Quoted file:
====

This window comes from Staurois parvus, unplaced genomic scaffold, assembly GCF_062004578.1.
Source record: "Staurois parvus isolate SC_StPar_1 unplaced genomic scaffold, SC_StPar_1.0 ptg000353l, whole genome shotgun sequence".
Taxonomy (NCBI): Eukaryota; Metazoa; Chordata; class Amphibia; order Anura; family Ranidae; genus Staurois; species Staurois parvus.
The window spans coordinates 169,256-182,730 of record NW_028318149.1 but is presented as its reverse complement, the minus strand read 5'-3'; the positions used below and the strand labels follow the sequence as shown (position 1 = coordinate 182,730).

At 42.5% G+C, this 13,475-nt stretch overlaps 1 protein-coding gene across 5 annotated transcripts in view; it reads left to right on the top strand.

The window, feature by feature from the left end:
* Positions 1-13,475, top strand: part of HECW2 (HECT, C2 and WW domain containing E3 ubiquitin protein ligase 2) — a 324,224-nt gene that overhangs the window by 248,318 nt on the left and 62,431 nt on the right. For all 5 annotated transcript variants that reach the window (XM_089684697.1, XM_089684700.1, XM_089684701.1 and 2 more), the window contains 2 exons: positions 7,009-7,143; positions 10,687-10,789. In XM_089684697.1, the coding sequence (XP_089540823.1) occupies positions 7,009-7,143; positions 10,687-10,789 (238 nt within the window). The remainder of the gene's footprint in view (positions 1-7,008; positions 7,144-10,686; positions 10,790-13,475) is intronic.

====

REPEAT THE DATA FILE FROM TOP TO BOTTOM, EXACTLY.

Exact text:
This window comes from Staurois parvus, unplaced genomic scaffold, assembly GCF_062004578.1.
Source record: "Staurois parvus isolate SC_StPar_1 unplaced genomic scaffold, SC_StPar_1.0 ptg000353l, whole genome shotgun sequence".
Taxonomy (NCBI): Eukaryota; Metazoa; Chordata; class Amphibia; order Anura; family Ranidae; genus Staurois; species Staurois parvus.
The window spans coordinates 169,256-182,730 of record NW_028318149.1 but is presented as its reverse complement, the minus strand read 5'-3'; the positions used below and the strand labels follow the sequence as shown (position 1 = coordinate 182,730).

At 42.5% G+C, this 13,475-nt stretch overlaps 1 protein-coding gene across 5 annotated transcripts in view; it reads left to right on the top strand.

The window, feature by feature from the left end:
* Positions 1-13,475, top strand: part of HECW2 (HECT, C2 and WW domain containing E3 ubiquitin protein ligase 2) — a 324,224-nt gene that overhangs the window by 248,318 nt on the left and 62,431 nt on the right. For all 5 annotated transcript variants that reach the window (XM_089684697.1, XM_089684700.1, XM_089684701.1 and 2 more), the window contains 2 exons: positions 7,009-7,143; positions 10,687-10,789. In XM_089684697.1, the coding sequence (XP_089540823.1) occupies positions 7,009-7,143; positions 10,687-10,789 (238 nt within the window). The remainder of the gene's footprint in view (positions 1-7,008; positions 7,144-10,686; positions 10,790-13,475) is intronic.